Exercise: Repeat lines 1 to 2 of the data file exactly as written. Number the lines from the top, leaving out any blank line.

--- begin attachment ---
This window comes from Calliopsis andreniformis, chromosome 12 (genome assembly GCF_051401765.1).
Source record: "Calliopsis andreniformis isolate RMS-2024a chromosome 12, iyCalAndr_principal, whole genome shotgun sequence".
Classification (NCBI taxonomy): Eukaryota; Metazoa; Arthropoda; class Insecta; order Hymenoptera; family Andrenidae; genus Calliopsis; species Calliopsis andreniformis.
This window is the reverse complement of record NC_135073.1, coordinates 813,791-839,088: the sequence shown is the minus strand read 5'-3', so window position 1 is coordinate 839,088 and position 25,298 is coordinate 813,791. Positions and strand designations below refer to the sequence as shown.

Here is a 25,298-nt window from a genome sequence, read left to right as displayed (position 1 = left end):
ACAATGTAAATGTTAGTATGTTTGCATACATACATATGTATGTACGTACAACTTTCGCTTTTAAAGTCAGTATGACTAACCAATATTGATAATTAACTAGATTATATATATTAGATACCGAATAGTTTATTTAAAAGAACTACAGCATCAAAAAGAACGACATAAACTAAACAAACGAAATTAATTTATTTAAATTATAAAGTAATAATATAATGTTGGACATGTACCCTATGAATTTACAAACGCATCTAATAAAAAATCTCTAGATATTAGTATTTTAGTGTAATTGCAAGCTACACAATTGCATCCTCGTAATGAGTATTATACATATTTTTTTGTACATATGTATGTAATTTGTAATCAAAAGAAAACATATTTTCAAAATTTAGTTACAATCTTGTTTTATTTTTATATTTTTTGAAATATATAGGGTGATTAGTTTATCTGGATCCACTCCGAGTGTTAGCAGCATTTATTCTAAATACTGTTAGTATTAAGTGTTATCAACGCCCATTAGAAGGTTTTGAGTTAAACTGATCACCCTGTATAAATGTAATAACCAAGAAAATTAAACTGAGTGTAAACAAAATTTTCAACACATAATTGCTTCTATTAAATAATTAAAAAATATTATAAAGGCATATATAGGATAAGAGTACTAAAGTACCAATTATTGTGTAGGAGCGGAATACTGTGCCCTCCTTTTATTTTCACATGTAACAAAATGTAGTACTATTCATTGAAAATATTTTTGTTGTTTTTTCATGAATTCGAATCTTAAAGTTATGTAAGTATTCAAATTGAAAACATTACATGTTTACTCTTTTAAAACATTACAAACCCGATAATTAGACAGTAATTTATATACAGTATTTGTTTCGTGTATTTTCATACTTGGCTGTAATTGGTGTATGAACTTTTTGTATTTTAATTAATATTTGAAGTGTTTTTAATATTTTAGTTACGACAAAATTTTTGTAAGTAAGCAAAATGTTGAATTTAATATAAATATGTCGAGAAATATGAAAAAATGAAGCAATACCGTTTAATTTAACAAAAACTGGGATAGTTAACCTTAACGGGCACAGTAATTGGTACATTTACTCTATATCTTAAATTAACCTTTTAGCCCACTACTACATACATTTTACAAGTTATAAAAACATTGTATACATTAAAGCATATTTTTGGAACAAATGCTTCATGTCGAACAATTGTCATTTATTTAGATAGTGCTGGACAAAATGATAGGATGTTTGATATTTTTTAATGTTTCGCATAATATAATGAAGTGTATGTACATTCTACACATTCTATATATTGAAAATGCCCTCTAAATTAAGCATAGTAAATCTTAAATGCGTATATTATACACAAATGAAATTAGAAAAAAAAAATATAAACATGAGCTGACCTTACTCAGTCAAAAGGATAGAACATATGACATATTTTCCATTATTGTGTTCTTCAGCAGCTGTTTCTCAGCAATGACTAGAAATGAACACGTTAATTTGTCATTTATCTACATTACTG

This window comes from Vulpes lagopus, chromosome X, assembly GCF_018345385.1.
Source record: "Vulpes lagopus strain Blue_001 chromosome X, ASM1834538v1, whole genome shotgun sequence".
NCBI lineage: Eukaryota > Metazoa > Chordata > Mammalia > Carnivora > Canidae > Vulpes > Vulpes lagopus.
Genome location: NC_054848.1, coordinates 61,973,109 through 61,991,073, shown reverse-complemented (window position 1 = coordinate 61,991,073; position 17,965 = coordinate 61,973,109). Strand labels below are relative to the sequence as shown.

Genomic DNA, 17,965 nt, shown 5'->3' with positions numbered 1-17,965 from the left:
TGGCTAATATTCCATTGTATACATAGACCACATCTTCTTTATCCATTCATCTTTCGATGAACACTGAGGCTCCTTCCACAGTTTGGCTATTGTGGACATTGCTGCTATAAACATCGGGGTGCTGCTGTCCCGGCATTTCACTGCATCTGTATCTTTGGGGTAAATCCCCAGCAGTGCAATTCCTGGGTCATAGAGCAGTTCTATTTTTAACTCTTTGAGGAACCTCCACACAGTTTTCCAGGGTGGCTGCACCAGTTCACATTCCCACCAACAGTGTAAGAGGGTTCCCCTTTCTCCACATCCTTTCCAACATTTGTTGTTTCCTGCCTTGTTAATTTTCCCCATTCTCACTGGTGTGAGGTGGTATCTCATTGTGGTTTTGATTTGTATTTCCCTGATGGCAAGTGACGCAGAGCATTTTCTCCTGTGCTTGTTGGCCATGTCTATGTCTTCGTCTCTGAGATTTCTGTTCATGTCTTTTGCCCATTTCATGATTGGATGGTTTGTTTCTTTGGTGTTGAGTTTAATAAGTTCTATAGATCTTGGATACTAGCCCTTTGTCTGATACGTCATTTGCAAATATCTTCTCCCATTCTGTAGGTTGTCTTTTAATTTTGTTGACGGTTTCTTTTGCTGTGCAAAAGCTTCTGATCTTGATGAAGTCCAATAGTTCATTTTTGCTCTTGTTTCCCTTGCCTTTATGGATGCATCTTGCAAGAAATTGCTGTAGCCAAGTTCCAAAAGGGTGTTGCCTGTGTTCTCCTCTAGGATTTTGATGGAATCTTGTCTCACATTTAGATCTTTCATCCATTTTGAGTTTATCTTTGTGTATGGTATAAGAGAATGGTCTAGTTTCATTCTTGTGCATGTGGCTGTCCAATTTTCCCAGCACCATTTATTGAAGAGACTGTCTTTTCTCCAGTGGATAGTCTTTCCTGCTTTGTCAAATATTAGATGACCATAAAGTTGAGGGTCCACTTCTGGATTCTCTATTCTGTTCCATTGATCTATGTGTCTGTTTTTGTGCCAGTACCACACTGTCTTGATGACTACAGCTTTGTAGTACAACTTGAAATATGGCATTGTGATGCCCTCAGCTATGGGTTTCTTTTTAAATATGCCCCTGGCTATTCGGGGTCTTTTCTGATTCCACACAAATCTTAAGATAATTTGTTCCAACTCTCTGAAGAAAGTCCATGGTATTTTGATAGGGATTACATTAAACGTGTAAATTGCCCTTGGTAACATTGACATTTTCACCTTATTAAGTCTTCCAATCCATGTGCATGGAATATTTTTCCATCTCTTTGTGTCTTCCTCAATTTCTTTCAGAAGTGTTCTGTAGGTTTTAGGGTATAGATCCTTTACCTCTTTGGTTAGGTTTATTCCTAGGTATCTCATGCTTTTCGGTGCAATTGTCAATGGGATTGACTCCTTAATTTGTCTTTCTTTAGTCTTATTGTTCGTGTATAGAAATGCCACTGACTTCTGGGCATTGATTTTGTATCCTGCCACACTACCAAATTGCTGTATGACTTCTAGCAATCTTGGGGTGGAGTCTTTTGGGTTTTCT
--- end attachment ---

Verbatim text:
This window comes from Calliopsis andreniformis, chromosome 12 (genome assembly GCF_051401765.1).
Source record: "Calliopsis andreniformis isolate RMS-2024a chromosome 12, iyCalAndr_principal, whole genome shotgun sequence".